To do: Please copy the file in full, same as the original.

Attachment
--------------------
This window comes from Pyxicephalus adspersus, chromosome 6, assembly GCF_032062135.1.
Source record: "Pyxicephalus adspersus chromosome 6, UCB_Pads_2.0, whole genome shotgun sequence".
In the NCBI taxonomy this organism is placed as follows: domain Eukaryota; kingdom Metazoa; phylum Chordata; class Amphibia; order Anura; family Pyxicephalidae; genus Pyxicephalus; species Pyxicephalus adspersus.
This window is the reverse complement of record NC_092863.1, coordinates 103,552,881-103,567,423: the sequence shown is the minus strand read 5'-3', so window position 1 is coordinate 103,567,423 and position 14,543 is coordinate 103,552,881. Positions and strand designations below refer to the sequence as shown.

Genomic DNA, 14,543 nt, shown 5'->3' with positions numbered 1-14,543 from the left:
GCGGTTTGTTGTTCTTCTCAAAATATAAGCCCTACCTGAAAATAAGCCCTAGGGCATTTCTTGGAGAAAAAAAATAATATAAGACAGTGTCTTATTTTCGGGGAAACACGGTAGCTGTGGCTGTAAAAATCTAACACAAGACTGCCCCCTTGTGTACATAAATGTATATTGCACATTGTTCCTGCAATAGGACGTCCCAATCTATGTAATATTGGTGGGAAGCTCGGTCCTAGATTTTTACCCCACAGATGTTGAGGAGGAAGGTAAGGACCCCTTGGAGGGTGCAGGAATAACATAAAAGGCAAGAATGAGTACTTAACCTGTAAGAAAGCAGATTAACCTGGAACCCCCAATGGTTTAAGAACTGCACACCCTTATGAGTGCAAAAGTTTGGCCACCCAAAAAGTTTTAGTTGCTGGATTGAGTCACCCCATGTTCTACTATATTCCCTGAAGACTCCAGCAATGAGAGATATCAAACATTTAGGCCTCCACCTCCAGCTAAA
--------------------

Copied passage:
This window comes from Pyxicephalus adspersus, chromosome 6, assembly GCF_032062135.1.
Source record: "Pyxicephalus adspersus chromosome 6, UCB_Pads_2.0, whole genome shotgun sequence".
In the NCBI taxonomy this organism is placed as follows: domain Eukaryota; kingdom Metazoa; phylum Chordata; class Amphibia; order Anura; family Pyxicephalidae; genus Pyxicephalus; species Pyxicephalus adspersus.
This window is the reverse complement of record NC_092863.1, coordinates 103,552,881-103,567,423: the sequence shown is the minus strand read 5'-3', so window position 1 is coordinate 103,567,423 and position 14,543 is coordinate 103,552,881. Positions and strand designations below refer to the sequence as shown.

Genomic DNA, 14,543 nt, shown 5'->3' with positions numbered 1-14,543 from the left:
GCGGTTTGTTGTTCTTCTCAAAATATAAGCCCTACCTGAAAATAAGCCCTAGGGCATTTCTTGGAGAAAAAAAATAATATAAGACAGTGTCTTATTTTCGGGGAAACACGGTAGCTGTGGCTGTAAAAATCTAACACAAGACTGCCCCCTTGTGTACATAAATGTATATTGCACATTGTTCCTGCAATAGGACGTCCCAATCTATGTAATATTGGTGGGAAGCTCGGTCCTAGATTTTTACCCCACAGATGTTGAGGAGGAAGGTAAGGACCCCTTGGAGGGTGCAGGAATAACATAAAAGGCAAGAATGAGTACTTAACCTGTAAGAAAGCAGATTAACCTGGAACCCCCAATGGTTTAAGAACTGCACACCCTTATGAGTGCAAAAGTTTGGCCACCCAAAAAGTTTTAGTTGCTGGATTGAGTCACCCCATGTTCTACTATATTCCCTGAAGACTCCAGCAATGAGAGATATCAAACATTTAGGCCTCCACCTCCAGCTAAA